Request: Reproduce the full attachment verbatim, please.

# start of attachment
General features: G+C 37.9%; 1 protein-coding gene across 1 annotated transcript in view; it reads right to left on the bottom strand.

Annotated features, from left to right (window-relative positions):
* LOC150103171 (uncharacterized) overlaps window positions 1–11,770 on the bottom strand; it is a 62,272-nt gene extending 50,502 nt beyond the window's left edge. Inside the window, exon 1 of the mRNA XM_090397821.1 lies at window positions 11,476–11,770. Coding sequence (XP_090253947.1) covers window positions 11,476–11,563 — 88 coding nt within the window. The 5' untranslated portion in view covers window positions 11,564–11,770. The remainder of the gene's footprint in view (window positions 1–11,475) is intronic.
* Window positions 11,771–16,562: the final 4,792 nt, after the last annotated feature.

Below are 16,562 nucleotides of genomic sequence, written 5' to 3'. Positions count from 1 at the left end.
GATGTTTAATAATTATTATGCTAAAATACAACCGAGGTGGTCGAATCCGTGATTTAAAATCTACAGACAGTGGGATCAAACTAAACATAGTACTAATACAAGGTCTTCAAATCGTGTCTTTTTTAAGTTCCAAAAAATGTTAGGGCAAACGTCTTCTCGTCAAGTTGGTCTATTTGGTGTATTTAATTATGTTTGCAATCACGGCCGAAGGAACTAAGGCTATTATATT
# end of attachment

General features: G+C 37.9%; 1 protein-coding gene across 1 annotated transcript in view; it reads right to left on the bottom strand.

Annotated features, from left to right (window-relative positions):
* LOC150103171 (uncharacterized) overlaps window positions 1–11,770 on the bottom strand; it is a 62,272-nt gene extending 50,502 nt beyond the window's left edge. Inside the window, exon 1 of the mRNA XM_090397821.1 lies at window positions 11,476–11,770. Coding sequence (XP_090253947.1) covers window positions 11,476–11,563 — 88 coding nt within the window. The 5' untranslated portion in view covers window positions 11,564–11,770. The remainder of the gene's footprint in view (window positions 1–11,475) is intronic.
* Window positions 11,771–16,562: the final 4,792 nt, after the last annotated feature.

Below are 16,562 nucleotides of genomic sequence, written 5' to 3'. Positions count from 1 at the left end.
GATGTTTAATAATTATTATGCTAAAATACAACCGAGGTGGTCGAATCCGTGATTTAAAATCTACAGACAGTGGGATCAAACTAAACATAGTACTAATACAAGGTCTTCAAATCGTGTCTTTTTTAAGTTCCAAAAAATGTTAGGGCAAACGTCTTCTCGTCAAGTTGGTCTATTTGGTGTATTTAATTATGTTTGCAATCACGGCCGAAGGAACTAAGGCTATTATATT